Structural basis for enzymatic evolution from a dedicated ADP-ribosyl cyclase to a multifunctional NAD hydrolase.
Liu Q., Graeff R., Kriksunov IA., Jiang H., Zhang B., Oppenheimer N., Lin H., Potter BV., Lee HC., Hao Q.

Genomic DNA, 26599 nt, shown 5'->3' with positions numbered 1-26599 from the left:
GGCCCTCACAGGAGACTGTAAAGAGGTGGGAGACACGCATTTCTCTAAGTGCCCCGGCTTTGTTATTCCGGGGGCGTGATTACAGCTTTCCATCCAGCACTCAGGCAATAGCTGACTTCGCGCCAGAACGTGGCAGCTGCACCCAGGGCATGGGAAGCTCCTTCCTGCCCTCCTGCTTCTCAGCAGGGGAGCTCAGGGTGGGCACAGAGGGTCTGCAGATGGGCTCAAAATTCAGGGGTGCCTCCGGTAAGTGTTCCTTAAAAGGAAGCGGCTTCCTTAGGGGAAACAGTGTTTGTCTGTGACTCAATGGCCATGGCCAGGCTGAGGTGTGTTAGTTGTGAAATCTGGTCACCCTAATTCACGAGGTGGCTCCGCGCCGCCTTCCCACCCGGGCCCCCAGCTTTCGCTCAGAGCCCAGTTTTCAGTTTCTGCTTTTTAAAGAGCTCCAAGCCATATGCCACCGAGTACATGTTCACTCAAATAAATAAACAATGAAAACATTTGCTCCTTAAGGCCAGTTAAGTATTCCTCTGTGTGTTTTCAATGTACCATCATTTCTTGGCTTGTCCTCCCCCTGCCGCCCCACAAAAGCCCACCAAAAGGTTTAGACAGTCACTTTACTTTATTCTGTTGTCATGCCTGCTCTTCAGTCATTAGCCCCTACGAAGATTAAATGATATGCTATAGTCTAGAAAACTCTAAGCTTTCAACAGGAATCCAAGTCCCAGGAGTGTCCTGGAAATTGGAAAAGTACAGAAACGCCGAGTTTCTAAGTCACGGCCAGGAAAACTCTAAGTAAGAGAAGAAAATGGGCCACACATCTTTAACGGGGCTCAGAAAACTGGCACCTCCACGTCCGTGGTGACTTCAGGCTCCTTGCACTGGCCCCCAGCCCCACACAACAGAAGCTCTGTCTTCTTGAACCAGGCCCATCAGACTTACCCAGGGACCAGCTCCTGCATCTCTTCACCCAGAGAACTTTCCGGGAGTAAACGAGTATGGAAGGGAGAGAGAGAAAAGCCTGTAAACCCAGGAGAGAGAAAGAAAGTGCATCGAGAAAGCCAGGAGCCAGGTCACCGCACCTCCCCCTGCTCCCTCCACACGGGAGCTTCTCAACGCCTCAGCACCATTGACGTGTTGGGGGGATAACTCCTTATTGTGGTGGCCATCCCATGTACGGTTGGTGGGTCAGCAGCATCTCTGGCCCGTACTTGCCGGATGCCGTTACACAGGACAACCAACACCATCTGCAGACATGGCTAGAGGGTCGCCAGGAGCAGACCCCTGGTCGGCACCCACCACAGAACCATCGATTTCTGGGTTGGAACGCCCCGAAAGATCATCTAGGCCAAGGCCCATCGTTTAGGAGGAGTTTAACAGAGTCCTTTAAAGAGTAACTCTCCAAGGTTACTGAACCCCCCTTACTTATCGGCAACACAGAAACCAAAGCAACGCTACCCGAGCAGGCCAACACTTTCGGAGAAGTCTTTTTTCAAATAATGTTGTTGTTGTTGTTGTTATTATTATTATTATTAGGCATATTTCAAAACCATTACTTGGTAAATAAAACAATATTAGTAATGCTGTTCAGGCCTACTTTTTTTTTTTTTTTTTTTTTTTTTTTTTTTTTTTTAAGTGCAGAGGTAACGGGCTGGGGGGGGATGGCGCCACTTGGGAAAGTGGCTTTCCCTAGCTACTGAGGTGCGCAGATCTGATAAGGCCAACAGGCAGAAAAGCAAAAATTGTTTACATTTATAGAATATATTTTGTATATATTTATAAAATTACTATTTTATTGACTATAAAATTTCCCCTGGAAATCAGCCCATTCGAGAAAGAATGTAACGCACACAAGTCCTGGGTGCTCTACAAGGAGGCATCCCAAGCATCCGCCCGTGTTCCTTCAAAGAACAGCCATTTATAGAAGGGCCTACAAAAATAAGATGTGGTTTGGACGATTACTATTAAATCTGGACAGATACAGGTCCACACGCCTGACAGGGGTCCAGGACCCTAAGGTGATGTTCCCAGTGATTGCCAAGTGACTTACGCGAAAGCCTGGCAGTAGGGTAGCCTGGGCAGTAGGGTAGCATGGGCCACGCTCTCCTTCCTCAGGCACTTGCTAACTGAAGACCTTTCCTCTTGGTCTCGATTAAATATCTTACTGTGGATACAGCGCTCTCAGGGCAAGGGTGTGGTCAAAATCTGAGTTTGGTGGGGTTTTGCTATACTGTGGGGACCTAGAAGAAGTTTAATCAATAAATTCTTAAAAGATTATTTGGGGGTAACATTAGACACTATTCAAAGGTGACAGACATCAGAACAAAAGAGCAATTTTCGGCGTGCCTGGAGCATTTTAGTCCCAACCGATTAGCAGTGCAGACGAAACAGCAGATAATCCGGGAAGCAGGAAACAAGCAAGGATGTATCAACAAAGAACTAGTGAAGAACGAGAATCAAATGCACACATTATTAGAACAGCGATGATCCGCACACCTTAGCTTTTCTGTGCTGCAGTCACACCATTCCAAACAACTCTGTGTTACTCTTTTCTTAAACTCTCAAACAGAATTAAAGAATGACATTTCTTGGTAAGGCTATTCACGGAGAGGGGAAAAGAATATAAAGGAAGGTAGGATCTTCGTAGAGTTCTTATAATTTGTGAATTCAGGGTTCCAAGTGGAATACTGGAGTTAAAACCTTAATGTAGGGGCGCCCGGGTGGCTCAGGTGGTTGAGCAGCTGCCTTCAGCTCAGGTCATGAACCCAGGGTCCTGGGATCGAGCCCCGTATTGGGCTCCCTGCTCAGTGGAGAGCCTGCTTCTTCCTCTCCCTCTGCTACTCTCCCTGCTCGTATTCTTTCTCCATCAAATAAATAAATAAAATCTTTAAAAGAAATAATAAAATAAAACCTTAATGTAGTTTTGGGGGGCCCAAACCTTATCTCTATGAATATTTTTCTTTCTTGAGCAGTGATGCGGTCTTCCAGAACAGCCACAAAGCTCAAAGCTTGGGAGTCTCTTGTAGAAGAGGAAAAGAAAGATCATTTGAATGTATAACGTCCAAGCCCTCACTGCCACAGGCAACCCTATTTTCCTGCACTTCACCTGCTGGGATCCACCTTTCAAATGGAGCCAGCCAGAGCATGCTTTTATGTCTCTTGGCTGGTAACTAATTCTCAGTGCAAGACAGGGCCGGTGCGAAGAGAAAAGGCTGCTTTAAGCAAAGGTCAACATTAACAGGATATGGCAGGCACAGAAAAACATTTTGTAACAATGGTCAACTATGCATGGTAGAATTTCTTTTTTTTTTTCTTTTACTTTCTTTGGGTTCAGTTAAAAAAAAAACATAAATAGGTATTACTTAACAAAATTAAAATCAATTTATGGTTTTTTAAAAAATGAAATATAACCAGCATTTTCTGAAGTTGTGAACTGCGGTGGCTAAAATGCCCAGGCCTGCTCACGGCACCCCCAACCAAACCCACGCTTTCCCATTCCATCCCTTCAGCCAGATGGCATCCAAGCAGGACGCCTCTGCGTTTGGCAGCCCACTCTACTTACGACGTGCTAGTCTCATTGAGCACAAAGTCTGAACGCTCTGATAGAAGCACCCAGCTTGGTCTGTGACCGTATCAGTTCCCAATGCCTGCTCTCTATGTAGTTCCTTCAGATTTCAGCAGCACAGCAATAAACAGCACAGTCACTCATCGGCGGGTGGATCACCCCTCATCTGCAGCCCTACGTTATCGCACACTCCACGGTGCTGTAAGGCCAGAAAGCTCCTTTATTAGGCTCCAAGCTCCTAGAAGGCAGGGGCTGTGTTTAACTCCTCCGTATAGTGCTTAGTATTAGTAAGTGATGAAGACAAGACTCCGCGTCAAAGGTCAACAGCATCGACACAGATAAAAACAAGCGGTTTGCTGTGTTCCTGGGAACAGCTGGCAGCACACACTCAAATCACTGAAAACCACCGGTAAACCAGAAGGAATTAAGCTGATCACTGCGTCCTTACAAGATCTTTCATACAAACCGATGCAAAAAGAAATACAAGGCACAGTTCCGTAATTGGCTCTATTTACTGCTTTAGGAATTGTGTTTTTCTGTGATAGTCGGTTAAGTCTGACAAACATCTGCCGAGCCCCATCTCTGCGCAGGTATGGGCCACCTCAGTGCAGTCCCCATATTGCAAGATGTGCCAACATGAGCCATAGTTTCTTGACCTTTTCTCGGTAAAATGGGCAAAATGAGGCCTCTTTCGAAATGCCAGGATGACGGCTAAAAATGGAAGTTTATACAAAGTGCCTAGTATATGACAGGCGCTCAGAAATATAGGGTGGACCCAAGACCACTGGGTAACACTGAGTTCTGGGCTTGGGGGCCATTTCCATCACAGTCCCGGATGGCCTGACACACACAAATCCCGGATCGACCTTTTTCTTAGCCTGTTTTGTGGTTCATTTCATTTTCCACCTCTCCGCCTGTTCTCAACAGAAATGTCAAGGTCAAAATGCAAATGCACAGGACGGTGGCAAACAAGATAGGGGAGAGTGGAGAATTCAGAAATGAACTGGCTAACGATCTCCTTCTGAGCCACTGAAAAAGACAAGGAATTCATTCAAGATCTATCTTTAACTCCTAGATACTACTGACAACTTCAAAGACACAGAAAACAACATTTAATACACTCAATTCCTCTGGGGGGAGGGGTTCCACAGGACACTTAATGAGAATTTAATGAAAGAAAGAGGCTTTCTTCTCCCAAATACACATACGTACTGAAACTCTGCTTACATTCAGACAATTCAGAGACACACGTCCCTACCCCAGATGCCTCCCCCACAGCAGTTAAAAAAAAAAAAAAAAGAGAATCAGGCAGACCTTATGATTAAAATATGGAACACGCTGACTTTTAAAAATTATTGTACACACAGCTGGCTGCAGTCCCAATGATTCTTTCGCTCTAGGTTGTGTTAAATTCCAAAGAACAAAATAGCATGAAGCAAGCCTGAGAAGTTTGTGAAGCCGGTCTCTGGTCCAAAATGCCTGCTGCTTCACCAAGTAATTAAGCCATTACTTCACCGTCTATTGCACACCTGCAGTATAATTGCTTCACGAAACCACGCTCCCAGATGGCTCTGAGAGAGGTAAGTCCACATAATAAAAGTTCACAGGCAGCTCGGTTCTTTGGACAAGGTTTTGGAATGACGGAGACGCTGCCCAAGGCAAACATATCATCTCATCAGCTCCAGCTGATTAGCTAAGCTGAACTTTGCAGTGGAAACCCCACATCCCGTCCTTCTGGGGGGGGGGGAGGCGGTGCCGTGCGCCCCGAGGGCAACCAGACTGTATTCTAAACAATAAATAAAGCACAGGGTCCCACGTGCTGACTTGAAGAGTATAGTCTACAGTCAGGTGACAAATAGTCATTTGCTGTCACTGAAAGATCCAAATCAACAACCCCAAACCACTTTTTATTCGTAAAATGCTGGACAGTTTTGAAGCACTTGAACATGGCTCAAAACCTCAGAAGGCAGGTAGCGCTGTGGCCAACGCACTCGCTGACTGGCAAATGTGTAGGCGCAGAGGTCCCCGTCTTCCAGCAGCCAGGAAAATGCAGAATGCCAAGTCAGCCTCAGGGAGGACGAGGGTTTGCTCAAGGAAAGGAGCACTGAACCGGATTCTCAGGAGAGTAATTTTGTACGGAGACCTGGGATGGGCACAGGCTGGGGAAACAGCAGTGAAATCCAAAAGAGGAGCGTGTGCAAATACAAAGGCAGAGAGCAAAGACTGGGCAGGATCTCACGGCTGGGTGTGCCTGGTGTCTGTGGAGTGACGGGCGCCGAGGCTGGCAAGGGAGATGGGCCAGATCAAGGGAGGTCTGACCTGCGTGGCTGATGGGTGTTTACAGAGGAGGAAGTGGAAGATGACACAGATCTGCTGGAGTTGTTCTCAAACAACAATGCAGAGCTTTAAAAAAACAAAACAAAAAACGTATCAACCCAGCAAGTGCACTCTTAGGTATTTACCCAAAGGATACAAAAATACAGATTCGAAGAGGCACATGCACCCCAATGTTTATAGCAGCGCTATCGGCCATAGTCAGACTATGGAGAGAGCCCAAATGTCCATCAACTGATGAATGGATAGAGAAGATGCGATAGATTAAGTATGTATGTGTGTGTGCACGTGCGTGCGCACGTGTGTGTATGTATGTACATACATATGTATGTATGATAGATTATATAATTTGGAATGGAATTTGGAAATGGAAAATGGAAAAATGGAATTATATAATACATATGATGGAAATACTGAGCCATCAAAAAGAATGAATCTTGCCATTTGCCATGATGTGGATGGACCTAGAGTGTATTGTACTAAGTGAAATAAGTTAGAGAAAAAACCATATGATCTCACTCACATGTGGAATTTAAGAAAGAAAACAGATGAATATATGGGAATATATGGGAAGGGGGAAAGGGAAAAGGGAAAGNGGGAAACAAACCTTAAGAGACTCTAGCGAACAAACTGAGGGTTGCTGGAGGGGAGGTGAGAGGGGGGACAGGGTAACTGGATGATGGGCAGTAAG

Cyclic ADP-ribose (cADPR) is a universal calcium messenger molecule that regulates many physiological processes. The production and degradation of cADPR are catalyzed by a family of related enzymes, including the ADP-ribosyl cyclase from Aplysia california (ADPRAC) and CD38 from human. Although ADPRC and CD38 share a common evolutionary ancestor, their enzymatic functions toward NAD and cADPR homeostasis have evolved divergently. Thus, ADPRC can only generate cADPR from NAD (cyclase), whereas CD38, in contrast, has multiple activities, i.e. in cADPR production and degradation, as well as NAD hydrolysis (NADase). In this study, we determined a number of ADPRC and CD38 structures bound with various nucleotides. From these complexes, we elucidated the structural features required for the cyclization (cyclase) reaction of ADPRC and the NADase reaction of CD38. Using the structural approach in combination with site-directed mutagenesis, we identified Phe-174 in ADPRC as a critical residue in directing the folding of the substrate during the cyclization reaction. Thus, a point mutation of Phe-174 to glycine can turn ADPRC from a cyclase toward an NADase. The equivalent residue in CD38, Thr-221, is shown to disfavor the cyclizing folding of the substrate, resulting in NADase being the dominant activity. The comprehensive structural comparison of CD38 and APDRC presented in this study thus provides insights into the structural determinants for the functional evolution from a cyclase to a hydrolase.